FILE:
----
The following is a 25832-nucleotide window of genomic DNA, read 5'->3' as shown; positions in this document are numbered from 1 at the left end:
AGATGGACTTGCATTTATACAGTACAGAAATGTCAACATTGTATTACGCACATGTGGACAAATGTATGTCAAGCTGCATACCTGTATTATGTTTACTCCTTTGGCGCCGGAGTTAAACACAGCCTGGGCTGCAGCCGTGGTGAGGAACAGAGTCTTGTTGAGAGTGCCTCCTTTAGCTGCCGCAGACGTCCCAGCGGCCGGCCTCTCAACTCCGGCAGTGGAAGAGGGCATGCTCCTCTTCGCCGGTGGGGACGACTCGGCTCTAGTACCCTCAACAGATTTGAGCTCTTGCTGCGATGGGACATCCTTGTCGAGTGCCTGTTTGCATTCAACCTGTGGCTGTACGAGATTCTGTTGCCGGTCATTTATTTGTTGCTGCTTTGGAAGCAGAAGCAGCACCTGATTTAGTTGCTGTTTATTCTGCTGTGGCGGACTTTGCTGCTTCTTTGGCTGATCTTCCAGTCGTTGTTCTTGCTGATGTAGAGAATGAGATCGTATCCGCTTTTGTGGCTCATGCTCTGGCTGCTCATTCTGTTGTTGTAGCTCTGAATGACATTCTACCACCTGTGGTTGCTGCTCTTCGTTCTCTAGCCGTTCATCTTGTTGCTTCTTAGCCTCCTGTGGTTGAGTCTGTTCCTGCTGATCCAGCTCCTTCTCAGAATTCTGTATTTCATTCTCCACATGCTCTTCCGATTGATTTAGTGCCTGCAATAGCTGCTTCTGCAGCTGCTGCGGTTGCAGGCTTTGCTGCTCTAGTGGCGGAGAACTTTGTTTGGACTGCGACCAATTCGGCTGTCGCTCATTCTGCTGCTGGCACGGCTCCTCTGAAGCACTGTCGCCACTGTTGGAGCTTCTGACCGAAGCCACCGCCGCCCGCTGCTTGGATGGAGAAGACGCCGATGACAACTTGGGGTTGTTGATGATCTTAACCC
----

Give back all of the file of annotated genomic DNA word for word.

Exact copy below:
The following is a 25832-nucleotide window of genomic DNA, read 5'->3' as shown; positions in this document are numbered from 1 at the left end:
AGATGGACTTGCATTTATACAGTACAGAAATGTCAACATTGTATTACGCACATGTGGACAAATGTATGTCAAGCTGCATACCTGTATTATGTTTACTCCTTTGGCGCCGGAGTTAAACACAGCCTGGGCTGCAGCCGTGGTGAGGAACAGAGTCTTGTTGAGAGTGCCTCCTTTAGCTGCCGCAGACGTCCCAGCGGCCGGCCTCTCAACTCCGGCAGTGGAAGAGGGCATGCTCCTCTTCGCCGGTGGGGACGACTCGGCTCTAGTACCCTCAACAGATTTGAGCTCTTGCTGCGATGGGACATCCTTGTCGAGTGCCTGTTTGCATTCAACCTGTGGCTGTACGAGATTCTGTTGCCGGTCATTTATTTGTTGCTGCTTTGGAAGCAGAAGCAGCACCTGATTTAGTTGCTGTTTATTCTGCTGTGGCGGACTTTGCTGCTTCTTTGGCTGATCTTCCAGTCGTTGTTCTTGCTGATGTAGAGAATGAGATCGTATCCGCTTTTGTGGCTCATGCTCTGGCTGCTCATTCTGTTGTTGTAGCTCTGAATGACATTCTACCACCTGTGGTTGCTGCTCTTCGTTCTCTAGCCGTTCATCTTGTTGCTTCTTAGCCTCCTGTGGTTGAGTCTGTTCCTGCTGATCCAGCTCCTTCTCAGAATTCTGTATTTCATTCTCCACATGCTCTTCCGATTGATTTAGTGCCTGCAATAGCTGCTTCTGCAGCTGCTGCGGTTGCAGGCTTTGCTGCTCTAGTGGCGGAGAACTTTGTTTGGACTGCGACCAATTCGGCTGTCGCTCATTCTGCTGCTGGCACGGCTCCTCTGAAGCACTGTCGCCACTGTTGGAGCTTCTGACCGAAGCCACCGCCGCCCGCTGCTTGGATGGAGAAGACGCCGATGACAACTTGGGGTTGTTGATGATCTTAACCC